- People get burned out and drop out when they are serving in a ministry for which they are poorly prepared. Have you had the experience of getting people to fill a slot because you have to have so many people on a committee or in a ministry role but knowing they did not have any skills or desire necessary to be successful in that ministry position? If you have been in ministry long, you must have seen this in your churches.
Dr. Ranier is correct when he points out that some churches need to get rid of outdated programs or ministries that no longer are viable. With such limited resources, the Church must define itself and pour resources into productive efforts and ministries.
So how do we find the workers to carry out these ministries? The answer if not as hard as we try to make it. Business has known for a long time your best employees are those that believe in the product or service they make or sell and have a passion for what they build, sell or produce. Employees that are informed of the goals of the company and the benefit for reaching that goal are also the best producing employees and finally, employees that are trained or have a history in the area of work are also the best employees.
So the question is, why don’t we learn these lessons and apply them to the work of ministry?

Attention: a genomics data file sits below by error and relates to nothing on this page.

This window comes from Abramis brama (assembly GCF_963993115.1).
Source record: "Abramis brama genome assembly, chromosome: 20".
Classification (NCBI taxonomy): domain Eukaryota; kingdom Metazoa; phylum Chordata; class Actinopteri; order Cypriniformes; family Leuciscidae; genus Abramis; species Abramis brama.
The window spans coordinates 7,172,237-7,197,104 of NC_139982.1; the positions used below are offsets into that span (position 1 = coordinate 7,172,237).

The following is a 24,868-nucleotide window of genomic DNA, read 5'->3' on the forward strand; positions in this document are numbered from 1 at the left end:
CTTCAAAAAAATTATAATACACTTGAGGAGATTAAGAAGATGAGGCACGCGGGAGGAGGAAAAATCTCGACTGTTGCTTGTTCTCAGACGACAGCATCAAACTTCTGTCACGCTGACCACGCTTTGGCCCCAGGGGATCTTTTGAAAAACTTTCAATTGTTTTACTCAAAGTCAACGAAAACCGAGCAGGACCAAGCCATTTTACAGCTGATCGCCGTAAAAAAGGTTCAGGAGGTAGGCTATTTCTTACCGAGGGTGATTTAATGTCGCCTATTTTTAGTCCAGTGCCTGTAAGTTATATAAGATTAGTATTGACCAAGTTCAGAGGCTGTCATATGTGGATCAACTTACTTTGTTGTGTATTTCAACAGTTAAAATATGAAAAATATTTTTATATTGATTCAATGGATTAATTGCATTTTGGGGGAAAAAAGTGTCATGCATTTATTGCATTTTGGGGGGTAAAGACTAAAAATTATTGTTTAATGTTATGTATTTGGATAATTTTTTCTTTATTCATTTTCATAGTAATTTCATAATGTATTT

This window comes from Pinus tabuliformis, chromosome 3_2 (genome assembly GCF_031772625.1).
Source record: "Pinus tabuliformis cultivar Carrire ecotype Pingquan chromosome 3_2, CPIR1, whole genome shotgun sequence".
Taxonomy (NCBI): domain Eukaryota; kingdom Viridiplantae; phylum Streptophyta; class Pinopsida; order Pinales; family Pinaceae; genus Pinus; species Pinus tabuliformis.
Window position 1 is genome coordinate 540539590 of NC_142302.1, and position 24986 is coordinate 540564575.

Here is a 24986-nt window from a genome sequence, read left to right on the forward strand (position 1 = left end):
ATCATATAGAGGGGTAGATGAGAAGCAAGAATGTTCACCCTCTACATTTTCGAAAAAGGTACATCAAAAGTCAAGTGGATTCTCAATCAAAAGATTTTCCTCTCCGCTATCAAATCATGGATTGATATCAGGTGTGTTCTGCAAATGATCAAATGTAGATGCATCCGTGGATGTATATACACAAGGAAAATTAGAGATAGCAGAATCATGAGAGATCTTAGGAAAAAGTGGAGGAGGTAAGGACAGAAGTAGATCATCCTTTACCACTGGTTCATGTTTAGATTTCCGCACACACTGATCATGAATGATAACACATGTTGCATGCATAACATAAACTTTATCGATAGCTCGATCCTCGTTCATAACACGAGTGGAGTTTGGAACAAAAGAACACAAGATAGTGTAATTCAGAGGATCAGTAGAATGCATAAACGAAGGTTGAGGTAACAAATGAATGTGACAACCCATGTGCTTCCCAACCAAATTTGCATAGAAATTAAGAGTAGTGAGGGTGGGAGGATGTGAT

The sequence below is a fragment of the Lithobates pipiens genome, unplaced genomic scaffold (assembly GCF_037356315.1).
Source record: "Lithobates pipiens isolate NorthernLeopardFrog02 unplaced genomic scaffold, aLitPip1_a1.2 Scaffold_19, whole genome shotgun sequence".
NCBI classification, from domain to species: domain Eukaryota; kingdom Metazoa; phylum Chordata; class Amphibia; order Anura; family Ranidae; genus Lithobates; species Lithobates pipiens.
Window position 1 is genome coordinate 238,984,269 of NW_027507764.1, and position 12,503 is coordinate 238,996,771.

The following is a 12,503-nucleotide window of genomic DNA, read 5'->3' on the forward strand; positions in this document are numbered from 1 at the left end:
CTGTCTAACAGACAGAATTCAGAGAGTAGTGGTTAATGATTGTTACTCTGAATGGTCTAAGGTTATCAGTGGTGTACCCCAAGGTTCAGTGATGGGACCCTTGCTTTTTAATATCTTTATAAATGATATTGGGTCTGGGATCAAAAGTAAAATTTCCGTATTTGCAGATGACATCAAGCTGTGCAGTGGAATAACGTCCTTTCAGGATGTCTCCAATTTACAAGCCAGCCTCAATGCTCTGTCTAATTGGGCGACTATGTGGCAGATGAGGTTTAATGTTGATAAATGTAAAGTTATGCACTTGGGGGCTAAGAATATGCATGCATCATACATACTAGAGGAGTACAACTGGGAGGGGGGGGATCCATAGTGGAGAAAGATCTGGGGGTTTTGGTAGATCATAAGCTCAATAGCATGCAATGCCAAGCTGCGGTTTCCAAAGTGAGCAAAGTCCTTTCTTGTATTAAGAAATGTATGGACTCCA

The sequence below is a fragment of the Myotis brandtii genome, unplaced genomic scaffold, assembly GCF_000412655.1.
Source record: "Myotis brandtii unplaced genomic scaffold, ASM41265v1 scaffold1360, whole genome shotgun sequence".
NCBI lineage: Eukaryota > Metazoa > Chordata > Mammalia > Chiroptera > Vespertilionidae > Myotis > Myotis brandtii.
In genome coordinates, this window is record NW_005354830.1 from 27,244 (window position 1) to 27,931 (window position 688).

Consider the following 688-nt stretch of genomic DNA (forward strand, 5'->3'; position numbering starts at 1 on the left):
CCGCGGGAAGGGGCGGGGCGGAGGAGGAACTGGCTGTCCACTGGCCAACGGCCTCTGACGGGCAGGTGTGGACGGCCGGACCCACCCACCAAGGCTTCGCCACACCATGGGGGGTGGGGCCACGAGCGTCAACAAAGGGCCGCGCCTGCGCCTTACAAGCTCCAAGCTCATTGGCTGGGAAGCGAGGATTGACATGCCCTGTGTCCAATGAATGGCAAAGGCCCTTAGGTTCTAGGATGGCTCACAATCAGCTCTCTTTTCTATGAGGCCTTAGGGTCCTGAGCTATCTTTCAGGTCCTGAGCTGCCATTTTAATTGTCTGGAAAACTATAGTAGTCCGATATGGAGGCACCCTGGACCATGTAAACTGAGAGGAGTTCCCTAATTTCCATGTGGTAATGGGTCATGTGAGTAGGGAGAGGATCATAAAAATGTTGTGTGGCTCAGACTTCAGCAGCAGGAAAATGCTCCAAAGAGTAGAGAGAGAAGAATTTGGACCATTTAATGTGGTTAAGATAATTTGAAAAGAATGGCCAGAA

Some churches have tried to use Spiritual Gifts Inventories to give members a look into their spiritual makeup and help them as they seek out ministry opportunities. Many churches find these frustrating because after the assessment there is no means of guiding a person to a ministry that matches their gifts.
Passions inventories are much the same. Either the passions are too limited and do not truly reflect the person and the life issues about which they are truly passionate.
Can you name the people in your church that are passionate about Facebook, Twitter or Linked in? How would you use these passions in performing ministry and missions? Who is passionate about cooking, writing, singing, sewing or any other activity that are people engage themselves? Again, the traditional assessments do not measure these passions or assist the Pastor or Church in guiding people to a real ministry opportunity.
New software can now be utilized by the church organization that provides insight and guidance for church ministers to help members find an appropriate area of service.
AIM can identify a person’s Passions from a list of 202 unique activities http://aiministry.com/passions
Spiritual Gifts Inventories based on 7, 9, 16, 20 or 23 gifts (your choice) http://aiministry.com/spiritual-gifts-definitions
156 Skills in 9 categories clearly identify what your church member know and how they work in your organization. http://aiministry.com/skills-definitions
291 Vocations and job history complete the assessments. http://aiministry.com/vocation
The most exciting feature of this software is the ability to generate a Ministry Profile that actually searched a database of 275 ministry opportunities and determines the best matches for an individual.
Now, does this mean you must have all these ministries? NO! but, you now have a tool that gives you tremendous insight into your members and what they are Equipped for, Skilled in, Passionate about and Gifted. This has never been available before but churches that can define their mission and equip their opportunities with members that are Skilled, Passionate, Gifted and prepared through past vocations, will see volunteers that will have fewer people dropping out due to burn out.